Stolen French painting goes on display in Dublin

Drawing by realist master returned by Criminal Assets Bureau

Art handlers adjust “In the Omnibus”  by French artist Honore Daumier at Dublin’s Hugh Lane gallery. The painting was stolen in 1992. Photograph: Brian Lawless/PA

Art handlers adjust “In the Omnibus” by French artist Honore Daumier at Dublin’s Hugh Lane gallery. The painting was stolen in 1992. Photograph: Brian Lawless/PA

 

After an absence of more than 20 years, a drawing in watercolour and gouache by French realist master Honore Daumier, returned late last year by the Criminal Assets Bureau to Dublin City Gallery The Hugh Lane, has gone on display.

The work, In the Omnibus (circa 1864), part of the new transport-themed suite depicting a cross section of Parisian society wearing expressions now familiar to commuters all over the world, was included in the original collection gifted to the gallery by Hugh Lane on its opening in 1908.

When its theft was announced in 1992, the gallery received condolences from art institutions all over the world. It was not just because of its artistic value and its relevance as social history but because it was by a revered artist of empathy whose personal story reflected much of the hardship he chronicled so movingly.

Details of how the painting was recovered cannot be revealed because of unrelated legal proceedings involving the Criminal Assets Bureau.

Compared by Picasso to Michelangelo, Honore Daumier (1808-1879) was born in Marseille to a glazier father who was intent on becoming a published poet. Daumier senior left for Paris in 1814 and was followed to the city two years later by his wife and their young son, the future artist.

Prison sentence

Daumier’s father was never supportive of his son’s interest in drawing and initially sent him to work as a messenger. The boy was then offered a job by a bookseller. But he attracted the interest of a friend of his father’s who was also an artist. Young Daumier became involved in making lithographs. By the age of 23 he had caricatured King Louis-Philippe I in Gargantua (1831). Its popularity earned him a six-month prison sentence.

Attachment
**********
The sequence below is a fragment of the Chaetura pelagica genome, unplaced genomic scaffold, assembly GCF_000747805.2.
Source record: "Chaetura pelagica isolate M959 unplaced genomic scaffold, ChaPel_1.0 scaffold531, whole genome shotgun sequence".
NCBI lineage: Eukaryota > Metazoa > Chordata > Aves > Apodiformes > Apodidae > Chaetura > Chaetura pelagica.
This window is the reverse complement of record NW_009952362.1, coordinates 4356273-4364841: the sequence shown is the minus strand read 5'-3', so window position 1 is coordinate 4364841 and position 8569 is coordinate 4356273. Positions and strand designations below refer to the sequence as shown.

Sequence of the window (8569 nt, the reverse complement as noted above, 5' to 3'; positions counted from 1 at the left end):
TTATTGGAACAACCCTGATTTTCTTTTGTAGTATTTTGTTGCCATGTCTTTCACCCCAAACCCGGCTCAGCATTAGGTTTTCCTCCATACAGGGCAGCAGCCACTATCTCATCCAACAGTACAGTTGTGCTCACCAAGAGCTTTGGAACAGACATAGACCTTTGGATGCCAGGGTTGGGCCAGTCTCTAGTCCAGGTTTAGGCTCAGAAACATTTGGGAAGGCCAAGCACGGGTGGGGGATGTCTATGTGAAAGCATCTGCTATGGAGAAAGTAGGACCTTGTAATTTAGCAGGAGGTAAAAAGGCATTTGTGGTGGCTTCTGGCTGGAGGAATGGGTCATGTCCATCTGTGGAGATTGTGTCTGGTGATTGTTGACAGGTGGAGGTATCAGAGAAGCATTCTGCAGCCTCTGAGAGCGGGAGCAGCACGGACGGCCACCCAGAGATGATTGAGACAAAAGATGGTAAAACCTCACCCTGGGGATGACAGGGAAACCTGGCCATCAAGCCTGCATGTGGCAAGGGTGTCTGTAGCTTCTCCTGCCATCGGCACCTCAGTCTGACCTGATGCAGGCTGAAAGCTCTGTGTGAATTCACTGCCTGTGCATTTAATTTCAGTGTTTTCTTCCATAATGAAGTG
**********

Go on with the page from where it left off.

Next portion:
Daumier was a hard-working artist whose social realist vision echoed that of the writer Émile Zola. The poet Baudelaire described Daumier as one of the most important figures of modern art. Daumier left more than 500 paintings, 1,000 drawings, 1,000 wood cuts, sculptures and 4,000 lithographs.

Caricatures famous

His caricatures were famous in his lifetime and his Les Gens de Justice satirised the legal profession. He went blind and lived his final years in a cottage purchased for him by the artist Jean-Baptiste-Camille Corot.

At the time of the theft, in the summer of 1992, Barbara Dawson, director of Dublin City Gallery The Hugh Lane, recalls: “I was just a year in the job, and was on a family holiday. It was a terrible shock – we registered it to hinder resale to any reputable institution or dealer and the international art police was put on the alert. I often thought about the picture, wondering where it was.”

Its loss was particularly poignant during Daumier’s 2008 bicentenary celebrations when Don Quixote and Sancho Panza (circa 1855), oil on oak, which the gallery shares under the terms of the Hugh Lane Bequest 1917 with the National Gallery in London, was on display in Dublin.

“Only In the Omnibus was missing, and that was so sad,” said Ms Dawson.